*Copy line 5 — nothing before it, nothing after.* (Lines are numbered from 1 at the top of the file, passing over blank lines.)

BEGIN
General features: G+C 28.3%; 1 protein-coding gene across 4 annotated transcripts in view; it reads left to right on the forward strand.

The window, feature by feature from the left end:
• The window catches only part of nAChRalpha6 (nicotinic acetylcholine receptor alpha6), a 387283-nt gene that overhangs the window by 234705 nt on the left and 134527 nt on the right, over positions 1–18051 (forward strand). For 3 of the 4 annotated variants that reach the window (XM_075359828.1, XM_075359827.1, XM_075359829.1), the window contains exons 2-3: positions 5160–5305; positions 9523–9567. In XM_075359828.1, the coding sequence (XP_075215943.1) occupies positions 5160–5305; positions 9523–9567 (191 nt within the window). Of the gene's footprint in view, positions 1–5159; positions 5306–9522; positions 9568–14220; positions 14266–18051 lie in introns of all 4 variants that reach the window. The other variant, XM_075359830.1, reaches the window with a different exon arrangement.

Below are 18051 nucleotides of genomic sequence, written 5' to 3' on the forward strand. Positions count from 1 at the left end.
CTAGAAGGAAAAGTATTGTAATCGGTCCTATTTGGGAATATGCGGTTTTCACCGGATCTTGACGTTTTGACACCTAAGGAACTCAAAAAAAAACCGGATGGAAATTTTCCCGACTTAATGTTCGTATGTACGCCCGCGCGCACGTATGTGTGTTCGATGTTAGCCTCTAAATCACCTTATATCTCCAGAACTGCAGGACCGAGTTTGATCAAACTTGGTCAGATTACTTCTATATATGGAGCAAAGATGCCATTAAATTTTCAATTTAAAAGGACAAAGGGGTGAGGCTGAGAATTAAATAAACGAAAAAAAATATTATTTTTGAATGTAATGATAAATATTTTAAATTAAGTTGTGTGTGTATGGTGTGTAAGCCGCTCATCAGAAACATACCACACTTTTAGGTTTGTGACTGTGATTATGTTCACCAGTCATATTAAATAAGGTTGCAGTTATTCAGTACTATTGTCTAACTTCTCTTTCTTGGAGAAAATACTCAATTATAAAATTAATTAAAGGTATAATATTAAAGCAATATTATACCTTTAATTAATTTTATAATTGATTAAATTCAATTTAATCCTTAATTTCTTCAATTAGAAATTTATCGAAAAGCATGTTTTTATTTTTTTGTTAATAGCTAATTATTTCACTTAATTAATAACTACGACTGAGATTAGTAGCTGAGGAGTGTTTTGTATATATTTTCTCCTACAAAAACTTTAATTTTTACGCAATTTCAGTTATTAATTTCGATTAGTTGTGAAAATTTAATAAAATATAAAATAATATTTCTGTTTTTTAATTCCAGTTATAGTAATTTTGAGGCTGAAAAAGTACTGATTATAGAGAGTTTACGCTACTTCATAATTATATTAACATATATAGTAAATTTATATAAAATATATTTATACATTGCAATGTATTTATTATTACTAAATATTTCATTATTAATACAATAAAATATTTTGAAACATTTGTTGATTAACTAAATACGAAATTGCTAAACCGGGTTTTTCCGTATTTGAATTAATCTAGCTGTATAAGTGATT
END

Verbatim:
CTAGAAGGAAAAGTATTGTAATCGGTCCTATTTGGGAATATGCGGTTTTCACCGGATCTTGACGTTTTGACACCTAAGGAACTCAAAAAAAAACCGGATGGAAATTTTCCCGACTTAATGTTCGTATGTACGCCCGCGCGCACGTATGTGTGTTCGATGTTAGCCTCTAAATCACCTTATATCTCCAGAACTGCAGGACCGAGTTTGATCAAACTTGGTCAGATTACTTCTATATATGGAGCAAAGATGCCATTAAATTTTCAATTTAAAAGGACAAAGGGGTGAGGCTGAGAATTAAATAAACGAAAAAAAATATTATTTTTGAATGTAATGATAAATATTTTAAATTAAGTTGTGTGTGTATGGTGTGTAAGCCGCTCATCAGAAACATACCACACTTTTAGGTTTGTGACTGTGATTATGTTCACCAGTCATATTAAATAAGGTTGCAGTTATTCAGTACTATTGTCTAACTTCTCTTTCTTGGAGAAAATACTCAATTATAAAATTAATTAAAGGTATAATATTAAAGCAATATTATACCTTTAATTAATTTTATAATTGATTAAATTCAATTTAATCCTTAATTTCTTCAATTAGAAATTTATCGAAAAGCATGTTTTTATTTTTTTGTTAATAGCTAATTATTTCACTTAATTAATAACTACGACTGAGATTAGTAGCTGAGGAGTGTTTTGTATATATTTTCTCCTACAAAAACTTTAATTTTTACGCAATTTCAGTTATTAATTTCGATTAGTTGTGAAAATTTAATAAAATATAAAATAATATTTCTGTTTTTTAATTCCAGTTATAGTAATTTTGAGGCTGAAAAAGTACTGATTATAGAGAGTTTACGCTACTTCATAATTATATTAACATATATAGTAAATTTATATAAAATATATTTATACATTGCAATGTATTTATTATTACTAAATATTTCATTATTAATACAATAAAATATTTTGAAACATTTGTTGATTAACTAAATACGAAATTGCTAAACCGGGTTTTTCCGTATTTGAATTAATCTAGCTGTATAAGTGATT